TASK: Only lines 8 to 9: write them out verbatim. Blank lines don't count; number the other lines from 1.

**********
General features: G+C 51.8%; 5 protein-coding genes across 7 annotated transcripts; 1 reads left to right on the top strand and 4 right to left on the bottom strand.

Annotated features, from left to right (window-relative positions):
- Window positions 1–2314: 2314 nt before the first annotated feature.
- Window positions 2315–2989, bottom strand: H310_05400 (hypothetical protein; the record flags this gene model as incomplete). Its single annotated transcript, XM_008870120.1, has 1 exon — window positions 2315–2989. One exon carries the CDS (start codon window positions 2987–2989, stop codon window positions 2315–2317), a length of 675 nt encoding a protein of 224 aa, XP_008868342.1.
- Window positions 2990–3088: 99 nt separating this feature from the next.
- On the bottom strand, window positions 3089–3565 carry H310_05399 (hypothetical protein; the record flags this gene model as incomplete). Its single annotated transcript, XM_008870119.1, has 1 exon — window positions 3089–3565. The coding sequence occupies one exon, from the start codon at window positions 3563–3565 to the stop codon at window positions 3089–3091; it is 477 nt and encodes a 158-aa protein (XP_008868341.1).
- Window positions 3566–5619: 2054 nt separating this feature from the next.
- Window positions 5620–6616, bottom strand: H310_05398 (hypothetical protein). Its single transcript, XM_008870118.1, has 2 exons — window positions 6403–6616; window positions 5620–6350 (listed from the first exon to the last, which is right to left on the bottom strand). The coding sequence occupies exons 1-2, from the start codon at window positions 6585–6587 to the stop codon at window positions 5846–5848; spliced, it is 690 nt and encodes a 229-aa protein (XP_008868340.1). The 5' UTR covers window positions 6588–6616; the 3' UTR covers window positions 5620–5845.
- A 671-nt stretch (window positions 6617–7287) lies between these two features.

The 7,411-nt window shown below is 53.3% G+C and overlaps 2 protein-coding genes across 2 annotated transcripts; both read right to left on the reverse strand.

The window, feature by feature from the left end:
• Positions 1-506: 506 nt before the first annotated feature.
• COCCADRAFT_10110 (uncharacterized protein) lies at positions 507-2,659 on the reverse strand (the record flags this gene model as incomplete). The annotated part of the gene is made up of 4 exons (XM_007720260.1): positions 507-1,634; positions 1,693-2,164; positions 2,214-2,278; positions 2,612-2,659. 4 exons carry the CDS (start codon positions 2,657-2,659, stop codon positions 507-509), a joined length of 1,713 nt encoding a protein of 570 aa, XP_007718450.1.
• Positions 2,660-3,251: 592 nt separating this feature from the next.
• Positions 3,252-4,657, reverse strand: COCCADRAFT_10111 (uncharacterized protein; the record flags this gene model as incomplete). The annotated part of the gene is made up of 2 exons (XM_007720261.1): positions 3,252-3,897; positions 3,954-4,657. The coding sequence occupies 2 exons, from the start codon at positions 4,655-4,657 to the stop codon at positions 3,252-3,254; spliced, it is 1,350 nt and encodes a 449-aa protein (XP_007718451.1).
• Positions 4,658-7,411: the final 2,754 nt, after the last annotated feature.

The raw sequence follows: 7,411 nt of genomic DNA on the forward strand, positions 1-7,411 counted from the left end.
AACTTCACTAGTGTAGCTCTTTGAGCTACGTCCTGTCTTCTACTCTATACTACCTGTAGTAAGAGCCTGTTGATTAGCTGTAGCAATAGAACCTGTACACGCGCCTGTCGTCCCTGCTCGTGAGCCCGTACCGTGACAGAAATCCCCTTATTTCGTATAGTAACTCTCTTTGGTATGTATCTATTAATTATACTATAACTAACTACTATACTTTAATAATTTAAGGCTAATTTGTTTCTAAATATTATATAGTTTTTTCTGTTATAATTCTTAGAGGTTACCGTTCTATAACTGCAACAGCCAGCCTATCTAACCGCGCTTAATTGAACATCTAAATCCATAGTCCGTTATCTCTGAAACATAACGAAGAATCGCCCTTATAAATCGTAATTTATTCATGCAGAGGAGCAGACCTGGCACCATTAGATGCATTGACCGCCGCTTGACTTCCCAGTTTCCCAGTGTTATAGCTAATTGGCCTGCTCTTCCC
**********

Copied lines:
- Window positions 5620–6616, bottom strand: H310_05398 (hypothetical protein). Its single transcript, XM_008870118.1, has 2 exons — window positions 6403–6616; window positions 5620–6350 (listed from the first exon to the last, which is right to left on the bottom strand). The coding sequence occupies exons 1-2, from the start codon at window positions 6585–6587 to the stop codon at window positions 5846–5848; spliced, it is 690 nt and encodes a 229-aa protein (XP_008868340.1). The 5' UTR covers window positions 6588–6616; the 3' UTR covers window positions 5620–5845.
- A 671-nt stretch (window positions 6617–7287) lies between these two features.